Could the government fall in Britain’s online betting paradise?

Could the government fall in Britain’s online betting paradise?

A guest slot from “PB’s Man on the Rock”

In Gibraltar’s forthcoming general election, now only a month away, the Chief Minister Peter Caruana is hoping to be re-elected for a fifth consecutive term in office although, after being in power for the last 16 years, he has made it clear that, were he to be successful, this would be his last election.

Under Caruana, Gibraltar has become something of an on-line Las Vegas in Europe. About 20 online betting companies, including all the big British names, now operate in the shadow of the Rock, employing about 2,000 people – about one in every eight workers.

Gibraltar remains a British Overseas Territory, but under the 2006 constitution, the Rock gained its own sovereignty on all matters except Defence and International Relations. Since 1989 it has become one of the key players in the world of international on-line gambling.

‘Gibraltar is a minute speck on the globe,’ said Freddie Ballester of the territory’s Betting and Gaming Association. ‘But when it comes to internet gaming, it is probably the most important jurisdiction in the world.’

Caruana, the leader of the Gibraltar Social Democrat Party, is the darling of the centre-right vote and on the surface he seems to have a cast-iron case for re-election. Economic activity in Gibraltar has been largely unaffected by the world downturn and many of Caruana’s recent policies are obvious vote-winners both for individuals and for businesses. The Rock has low rates of incomes and corporate tax, zero income tax on pensions, no inheritance tax, no capital gains tax, full financial support for university students, and many more fiscal benefits.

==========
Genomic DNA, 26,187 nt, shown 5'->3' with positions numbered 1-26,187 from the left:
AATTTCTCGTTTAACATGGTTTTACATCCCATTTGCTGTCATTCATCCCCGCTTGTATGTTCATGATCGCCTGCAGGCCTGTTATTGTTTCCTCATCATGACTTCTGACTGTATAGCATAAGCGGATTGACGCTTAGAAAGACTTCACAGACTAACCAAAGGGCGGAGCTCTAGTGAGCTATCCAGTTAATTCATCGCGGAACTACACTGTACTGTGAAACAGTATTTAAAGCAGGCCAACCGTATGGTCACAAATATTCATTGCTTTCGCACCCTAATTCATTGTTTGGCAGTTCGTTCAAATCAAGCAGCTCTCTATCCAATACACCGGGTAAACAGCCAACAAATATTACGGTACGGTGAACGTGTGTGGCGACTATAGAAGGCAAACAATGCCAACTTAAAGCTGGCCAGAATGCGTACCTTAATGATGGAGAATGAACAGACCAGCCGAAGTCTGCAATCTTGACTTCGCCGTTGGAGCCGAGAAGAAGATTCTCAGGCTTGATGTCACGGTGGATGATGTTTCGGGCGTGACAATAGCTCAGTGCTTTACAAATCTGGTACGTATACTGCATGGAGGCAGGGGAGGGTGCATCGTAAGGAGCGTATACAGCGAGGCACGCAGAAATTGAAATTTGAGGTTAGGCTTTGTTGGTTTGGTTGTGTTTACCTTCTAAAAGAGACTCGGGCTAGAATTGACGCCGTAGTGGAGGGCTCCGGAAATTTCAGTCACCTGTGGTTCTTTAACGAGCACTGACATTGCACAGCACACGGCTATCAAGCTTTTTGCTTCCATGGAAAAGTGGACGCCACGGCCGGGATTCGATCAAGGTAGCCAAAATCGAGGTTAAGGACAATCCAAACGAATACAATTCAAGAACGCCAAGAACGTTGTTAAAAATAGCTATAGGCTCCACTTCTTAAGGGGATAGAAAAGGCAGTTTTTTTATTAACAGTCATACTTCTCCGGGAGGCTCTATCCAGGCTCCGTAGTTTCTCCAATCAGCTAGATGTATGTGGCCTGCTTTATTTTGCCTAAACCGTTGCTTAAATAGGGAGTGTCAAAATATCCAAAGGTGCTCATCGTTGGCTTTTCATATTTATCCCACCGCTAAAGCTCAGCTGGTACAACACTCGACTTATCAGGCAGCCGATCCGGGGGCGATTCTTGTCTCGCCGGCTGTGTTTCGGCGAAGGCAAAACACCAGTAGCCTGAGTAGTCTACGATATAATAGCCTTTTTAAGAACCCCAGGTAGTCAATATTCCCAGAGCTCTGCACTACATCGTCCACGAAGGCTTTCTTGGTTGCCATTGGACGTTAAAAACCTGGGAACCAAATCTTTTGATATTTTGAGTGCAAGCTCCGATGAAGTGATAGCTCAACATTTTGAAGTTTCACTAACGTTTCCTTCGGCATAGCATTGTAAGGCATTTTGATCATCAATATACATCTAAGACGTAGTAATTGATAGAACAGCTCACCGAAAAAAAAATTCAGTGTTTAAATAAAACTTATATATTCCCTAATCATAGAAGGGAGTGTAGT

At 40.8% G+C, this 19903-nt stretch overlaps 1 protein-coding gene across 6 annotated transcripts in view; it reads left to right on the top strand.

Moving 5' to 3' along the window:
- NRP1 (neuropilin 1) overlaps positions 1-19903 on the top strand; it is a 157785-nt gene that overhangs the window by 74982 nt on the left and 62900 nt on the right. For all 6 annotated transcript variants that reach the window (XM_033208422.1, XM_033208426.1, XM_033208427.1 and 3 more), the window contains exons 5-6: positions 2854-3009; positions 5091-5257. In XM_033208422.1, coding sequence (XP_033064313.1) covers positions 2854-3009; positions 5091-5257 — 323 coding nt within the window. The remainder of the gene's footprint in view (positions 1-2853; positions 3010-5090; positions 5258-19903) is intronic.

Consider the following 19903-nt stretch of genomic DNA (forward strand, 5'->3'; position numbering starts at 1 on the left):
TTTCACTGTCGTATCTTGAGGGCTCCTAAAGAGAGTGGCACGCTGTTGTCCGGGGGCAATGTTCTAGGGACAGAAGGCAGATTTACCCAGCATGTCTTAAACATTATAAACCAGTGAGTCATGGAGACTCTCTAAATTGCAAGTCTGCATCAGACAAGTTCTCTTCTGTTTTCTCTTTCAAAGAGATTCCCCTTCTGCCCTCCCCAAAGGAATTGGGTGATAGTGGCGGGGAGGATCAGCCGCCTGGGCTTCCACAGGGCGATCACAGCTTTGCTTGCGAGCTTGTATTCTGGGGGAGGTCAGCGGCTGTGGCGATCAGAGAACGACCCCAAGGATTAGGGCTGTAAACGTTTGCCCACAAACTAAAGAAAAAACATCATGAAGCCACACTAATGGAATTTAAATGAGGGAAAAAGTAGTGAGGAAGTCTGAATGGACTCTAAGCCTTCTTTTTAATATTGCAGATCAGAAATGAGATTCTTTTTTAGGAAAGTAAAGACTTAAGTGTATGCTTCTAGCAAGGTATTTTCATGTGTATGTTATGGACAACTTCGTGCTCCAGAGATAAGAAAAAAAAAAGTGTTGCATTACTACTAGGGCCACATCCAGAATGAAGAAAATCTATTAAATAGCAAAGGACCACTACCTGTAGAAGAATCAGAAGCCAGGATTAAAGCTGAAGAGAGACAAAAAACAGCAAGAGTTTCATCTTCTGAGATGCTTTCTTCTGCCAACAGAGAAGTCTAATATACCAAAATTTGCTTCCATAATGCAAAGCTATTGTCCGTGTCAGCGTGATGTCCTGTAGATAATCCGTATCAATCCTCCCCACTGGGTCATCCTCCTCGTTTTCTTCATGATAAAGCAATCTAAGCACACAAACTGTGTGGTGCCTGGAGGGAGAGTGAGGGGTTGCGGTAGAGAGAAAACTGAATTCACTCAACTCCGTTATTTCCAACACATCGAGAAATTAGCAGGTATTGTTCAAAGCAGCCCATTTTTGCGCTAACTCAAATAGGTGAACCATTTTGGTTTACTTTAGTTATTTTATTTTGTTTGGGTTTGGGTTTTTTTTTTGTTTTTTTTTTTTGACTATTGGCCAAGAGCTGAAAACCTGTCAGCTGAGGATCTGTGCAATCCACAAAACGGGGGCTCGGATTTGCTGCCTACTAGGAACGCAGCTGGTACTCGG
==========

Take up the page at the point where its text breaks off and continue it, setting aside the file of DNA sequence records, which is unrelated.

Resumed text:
But, despite such vote-winning policies, a recent opinion poll, run jointly by the Chronicle, the main local newspaper, and the Gibraltar Broadcasting Corporation, tipped a ‘landslide’ victory for Fabian Picardo, the newly-elected leader of the Opposition. In April of this year, Picardo, a young lawyer, succeeded Joe Bossano as leader of the Gibraltar Socialist Labour Party which, in an alliance with the Liberal party, forms the Opposition. Bossano, a socialist of the old school, was the Chief Minister from 1988 – 1996 and he will forever be linked with his failure to stop the industrial-scale smuggling of tobacco into Spain, an activity which badly tarnished Gibraltar’s reputation.

‘We’ve told the public that, if elected, our first order of business will be to reform the way that government in Gibraltar is done and then to make it truly open and transparent,’ said Picardo. Interestingly, the Chronicle/ GBC poll highlighted the voters’ main concern as being ‘Caruana’s autocratic style of leadership’ rather than ‘Housing’ which has traditionally been the main concern on a Rock where building land is in extremely short supply.

But having asked scores of local people for their tip for the outcome of the election, I’m tired of hearing that, ‘It’s far too close to call.’

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